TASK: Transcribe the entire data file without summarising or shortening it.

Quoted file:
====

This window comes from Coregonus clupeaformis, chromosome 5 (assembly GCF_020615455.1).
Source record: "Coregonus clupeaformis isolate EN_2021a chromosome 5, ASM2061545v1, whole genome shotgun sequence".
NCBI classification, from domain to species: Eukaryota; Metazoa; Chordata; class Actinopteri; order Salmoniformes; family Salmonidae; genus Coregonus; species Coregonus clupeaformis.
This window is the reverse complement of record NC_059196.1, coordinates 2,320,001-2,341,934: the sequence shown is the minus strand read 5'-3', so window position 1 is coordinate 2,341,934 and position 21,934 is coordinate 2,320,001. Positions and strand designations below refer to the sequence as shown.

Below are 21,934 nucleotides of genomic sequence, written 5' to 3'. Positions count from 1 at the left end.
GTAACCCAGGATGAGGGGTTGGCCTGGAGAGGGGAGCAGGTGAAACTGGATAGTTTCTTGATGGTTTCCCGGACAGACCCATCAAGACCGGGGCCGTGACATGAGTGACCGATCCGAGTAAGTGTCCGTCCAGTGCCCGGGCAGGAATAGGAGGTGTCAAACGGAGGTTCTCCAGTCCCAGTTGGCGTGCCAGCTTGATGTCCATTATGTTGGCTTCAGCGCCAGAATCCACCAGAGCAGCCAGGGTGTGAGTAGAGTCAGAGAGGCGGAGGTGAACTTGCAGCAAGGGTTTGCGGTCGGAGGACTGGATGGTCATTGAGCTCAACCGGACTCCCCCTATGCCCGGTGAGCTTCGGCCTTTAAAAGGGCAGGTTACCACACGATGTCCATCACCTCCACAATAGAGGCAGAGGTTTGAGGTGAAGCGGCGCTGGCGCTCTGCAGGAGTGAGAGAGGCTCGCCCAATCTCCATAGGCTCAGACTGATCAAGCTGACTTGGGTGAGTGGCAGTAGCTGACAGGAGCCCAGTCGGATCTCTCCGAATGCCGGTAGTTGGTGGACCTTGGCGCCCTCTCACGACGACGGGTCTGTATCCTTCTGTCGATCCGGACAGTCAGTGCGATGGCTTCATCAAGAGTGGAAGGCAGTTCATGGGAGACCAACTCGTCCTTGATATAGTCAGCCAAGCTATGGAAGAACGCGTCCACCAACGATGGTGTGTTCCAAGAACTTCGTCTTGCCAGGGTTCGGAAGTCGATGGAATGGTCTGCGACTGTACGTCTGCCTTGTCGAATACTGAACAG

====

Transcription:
This window comes from Coregonus clupeaformis, chromosome 5 (assembly GCF_020615455.1).
Source record: "Coregonus clupeaformis isolate EN_2021a chromosome 5, ASM2061545v1, whole genome shotgun sequence".
NCBI classification, from domain to species: Eukaryota; Metazoa; Chordata; class Actinopteri; order Salmoniformes; family Salmonidae; genus Coregonus; species Coregonus clupeaformis.
This window is the reverse complement of record NC_059196.1, coordinates 2,320,001-2,341,934: the sequence shown is the minus strand read 5'-3', so window position 1 is coordinate 2,341,934 and position 21,934 is coordinate 2,320,001. Positions and strand designations below refer to the sequence as shown.

Below are 21,934 nucleotides of genomic sequence, written 5' to 3'. Positions count from 1 at the left end.
GTAACCCAGGATGAGGGGTTGGCCTGGAGAGGGGAGCAGGTGAAACTGGATAGTTTCTTGATGGTTTCCCGGACAGACCCATCAAGACCGGGGCCGTGACATGAGTGACCGATCCGAGTAAGTGTCCGTCCAGTGCCCGGGCAGGAATAGGAGGTGTCAAACGGAGGTTCTCCAGTCCCAGTTGGCGTGCCAGCTTGATGTCCATTATGTTGGCTTCAGCGCCAGAATCCACCAGAGCAGCCAGGGTGTGAGTAGAGTCAGAGAGGCGGAGGTGAACTTGCAGCAAGGGTTTGCGGTCGGAGGACTGGATGGTCATTGAGCTCAACCGGACTCCCCCTATGCCCGGTGAGCTTCGGCCTTTAAAAGGGCAGGTTACCACACGATGTCCATCACCTCCACAATAGAGGCAGAGGTTTGAGGTGAAGCGGCGCTGGCGCTCTGCAGGAGTGAGAGAGGCTCGCCCAATCTCCATAGGCTCAGACTGATCAAGCTGACTTGGGTGAGTGGCAGTAGCTGACAGGAGCCCAGTCGGATCTCTCCGAATGCCGGTAGTTGGTGGACCTTGGCGCCCTCTCACGACGACGGGTCTGTATCCTTCTGTCGATCCGGACAGTCAGTGCGATGGCTTCATCAAGAGTGGAAGGCAGTTCATGGGAGACCAACTCGTCCTTGATATAGTCAGCCAAGCTATGGAAGAACGCGTCCACCAACGATGGTGTGTTCCAAGAACTTCGTCTTGCCAGGGTTCGGAAGTCGATGGAATGGTCTGCGACTGTACGTCTGCCTTGTCGAATACTGAACAG